Tuesday, August 01, 2006
hearts and minds http://dean2004.blogspot.com/2006/07/bye-bye-beirut.html
I hate peace and I don’t believe in it anymore, it is so clear now that the more we bow and compromise the more we got stepped at and smashed. If there would be peace one day it has to be on our own terms.
Israel is talking about changing the culture of hate; what a joke, those cowards have the cheek to speak about hate.
Israel has the right to defend itself; and talking about us trying to throw them in the sea, so meanwhile they are throwing us in hell.
The US has only one goal, that is to turn the area to a desert and drain it freely; armless, helpless, pacified and who dares to say a word.
It is very hard for me to say that our only salvation is to ally with Iran, the only strong country left, enough is enough we are living in an era where you have to be feared not respected.
And a small message to all the hypocrates; you may kill and slaughter trying to establish a so called "The New Middle East"; rememmber you are fighting an ideology not a group of people.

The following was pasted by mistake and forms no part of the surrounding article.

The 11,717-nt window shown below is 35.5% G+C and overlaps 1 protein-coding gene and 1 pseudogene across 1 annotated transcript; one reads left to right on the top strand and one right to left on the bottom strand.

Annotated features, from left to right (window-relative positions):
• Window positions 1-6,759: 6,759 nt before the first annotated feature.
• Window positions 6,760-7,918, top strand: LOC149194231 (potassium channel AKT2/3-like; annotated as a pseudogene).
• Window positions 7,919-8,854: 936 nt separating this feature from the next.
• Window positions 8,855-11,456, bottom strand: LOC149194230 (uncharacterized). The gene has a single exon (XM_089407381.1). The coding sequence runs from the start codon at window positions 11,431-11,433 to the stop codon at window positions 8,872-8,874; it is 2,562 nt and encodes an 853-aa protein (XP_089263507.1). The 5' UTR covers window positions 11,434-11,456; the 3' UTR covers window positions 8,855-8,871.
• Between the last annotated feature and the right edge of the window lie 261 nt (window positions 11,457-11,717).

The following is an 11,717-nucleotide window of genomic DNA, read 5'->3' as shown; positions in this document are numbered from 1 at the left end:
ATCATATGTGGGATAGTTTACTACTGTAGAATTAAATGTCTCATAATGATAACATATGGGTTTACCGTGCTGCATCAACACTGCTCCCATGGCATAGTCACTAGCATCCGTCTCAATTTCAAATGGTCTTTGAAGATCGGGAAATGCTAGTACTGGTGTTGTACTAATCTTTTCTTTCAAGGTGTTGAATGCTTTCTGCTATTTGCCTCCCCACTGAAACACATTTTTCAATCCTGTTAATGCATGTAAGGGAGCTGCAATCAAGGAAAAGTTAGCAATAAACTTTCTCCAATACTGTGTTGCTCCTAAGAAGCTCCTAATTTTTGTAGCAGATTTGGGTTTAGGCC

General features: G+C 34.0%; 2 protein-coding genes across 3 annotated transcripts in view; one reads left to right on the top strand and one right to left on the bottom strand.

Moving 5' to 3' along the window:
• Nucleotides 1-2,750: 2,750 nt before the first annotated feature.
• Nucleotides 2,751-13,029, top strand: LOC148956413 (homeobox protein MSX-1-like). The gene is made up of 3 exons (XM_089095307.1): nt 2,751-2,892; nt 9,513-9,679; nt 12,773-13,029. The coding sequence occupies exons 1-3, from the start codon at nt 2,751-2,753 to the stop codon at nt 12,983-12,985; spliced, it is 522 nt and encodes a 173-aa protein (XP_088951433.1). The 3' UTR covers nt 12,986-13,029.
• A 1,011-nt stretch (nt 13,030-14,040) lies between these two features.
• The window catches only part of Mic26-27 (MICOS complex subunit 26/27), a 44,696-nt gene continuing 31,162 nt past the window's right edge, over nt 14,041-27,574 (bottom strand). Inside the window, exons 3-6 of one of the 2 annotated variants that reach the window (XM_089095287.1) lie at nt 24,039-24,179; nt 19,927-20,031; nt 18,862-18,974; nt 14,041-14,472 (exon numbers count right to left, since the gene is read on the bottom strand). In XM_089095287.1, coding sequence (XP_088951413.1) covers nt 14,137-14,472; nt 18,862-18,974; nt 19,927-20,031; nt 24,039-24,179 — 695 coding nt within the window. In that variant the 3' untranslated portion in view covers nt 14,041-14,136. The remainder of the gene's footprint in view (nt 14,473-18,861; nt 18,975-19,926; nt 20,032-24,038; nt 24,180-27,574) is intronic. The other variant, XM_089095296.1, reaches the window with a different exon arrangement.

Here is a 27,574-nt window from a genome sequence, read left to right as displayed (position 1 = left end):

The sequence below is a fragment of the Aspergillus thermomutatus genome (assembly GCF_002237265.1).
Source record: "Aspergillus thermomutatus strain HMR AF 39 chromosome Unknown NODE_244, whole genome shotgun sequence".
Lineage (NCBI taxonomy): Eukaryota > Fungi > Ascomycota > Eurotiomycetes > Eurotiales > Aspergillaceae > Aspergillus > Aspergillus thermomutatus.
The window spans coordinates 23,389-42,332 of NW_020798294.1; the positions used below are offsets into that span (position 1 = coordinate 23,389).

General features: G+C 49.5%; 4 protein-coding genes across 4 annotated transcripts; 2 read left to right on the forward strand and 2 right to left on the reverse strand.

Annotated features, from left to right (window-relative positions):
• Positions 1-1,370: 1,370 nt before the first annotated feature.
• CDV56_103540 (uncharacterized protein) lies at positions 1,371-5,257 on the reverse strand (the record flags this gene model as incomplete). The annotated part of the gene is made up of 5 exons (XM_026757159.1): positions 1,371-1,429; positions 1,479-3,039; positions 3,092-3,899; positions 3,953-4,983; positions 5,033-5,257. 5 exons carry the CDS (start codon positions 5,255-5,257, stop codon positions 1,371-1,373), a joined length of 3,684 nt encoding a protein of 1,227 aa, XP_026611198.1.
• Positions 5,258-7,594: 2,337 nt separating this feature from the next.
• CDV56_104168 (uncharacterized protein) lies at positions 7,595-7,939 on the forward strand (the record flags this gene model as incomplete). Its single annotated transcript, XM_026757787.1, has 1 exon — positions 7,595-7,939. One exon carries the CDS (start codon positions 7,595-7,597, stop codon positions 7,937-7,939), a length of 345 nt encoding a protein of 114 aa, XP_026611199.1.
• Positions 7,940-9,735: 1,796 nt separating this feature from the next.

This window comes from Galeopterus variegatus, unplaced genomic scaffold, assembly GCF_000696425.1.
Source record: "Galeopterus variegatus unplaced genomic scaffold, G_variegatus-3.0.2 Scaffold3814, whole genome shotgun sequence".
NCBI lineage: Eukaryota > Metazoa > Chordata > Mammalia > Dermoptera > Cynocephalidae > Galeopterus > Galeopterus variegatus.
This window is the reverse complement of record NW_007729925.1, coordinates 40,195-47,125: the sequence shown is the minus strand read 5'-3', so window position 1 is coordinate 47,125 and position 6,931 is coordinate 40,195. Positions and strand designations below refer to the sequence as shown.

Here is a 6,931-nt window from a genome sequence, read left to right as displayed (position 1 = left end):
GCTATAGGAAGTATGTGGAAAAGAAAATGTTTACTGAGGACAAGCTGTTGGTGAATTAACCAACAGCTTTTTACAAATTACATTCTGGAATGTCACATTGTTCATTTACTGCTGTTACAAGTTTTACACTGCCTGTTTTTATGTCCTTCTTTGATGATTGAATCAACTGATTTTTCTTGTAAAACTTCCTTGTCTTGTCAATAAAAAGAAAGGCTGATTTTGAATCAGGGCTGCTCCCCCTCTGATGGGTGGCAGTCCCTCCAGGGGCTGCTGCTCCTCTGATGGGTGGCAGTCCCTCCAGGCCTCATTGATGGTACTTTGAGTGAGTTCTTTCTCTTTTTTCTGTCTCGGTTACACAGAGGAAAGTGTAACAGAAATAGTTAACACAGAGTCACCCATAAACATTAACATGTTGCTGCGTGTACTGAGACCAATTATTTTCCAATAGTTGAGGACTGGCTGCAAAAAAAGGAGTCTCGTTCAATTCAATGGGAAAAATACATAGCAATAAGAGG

Nasrallah is not a terrorist; he is probably the last dignified man in the area. Right now he is the only man I can take my hat off for.
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Obama 2008 - I want my country back
Nation-Building was founded by Aziz Poonawalla in August 2002 under the name Dean Nation. Dean Nation was the very first weblog devoted to a presidential candidate, Howard Dean, and became the vanguard of the Dean netroot phenomenon, raising over $40,000 for the Dean campaign, pioneering the use of Meetup, and enjoying the attention of the campaign itself, with Joe Trippi a regular reader (and sometime commentor). Howard Dean himself even left a comment once. Dean Nation was a group weblog effort and counts among its alumni many of the progressive blogsphere's leading talent including Jerome Armstrong, Matthew Yglesias, and Ezra Klein. After the election in 2004, the blog refocused onto the theme of "purple politics", formally changing its name to Nation-Building in June 2006. The primary focus of the blog is on articulating purple-state policy at home and pragmatic liberal interventionism abroad.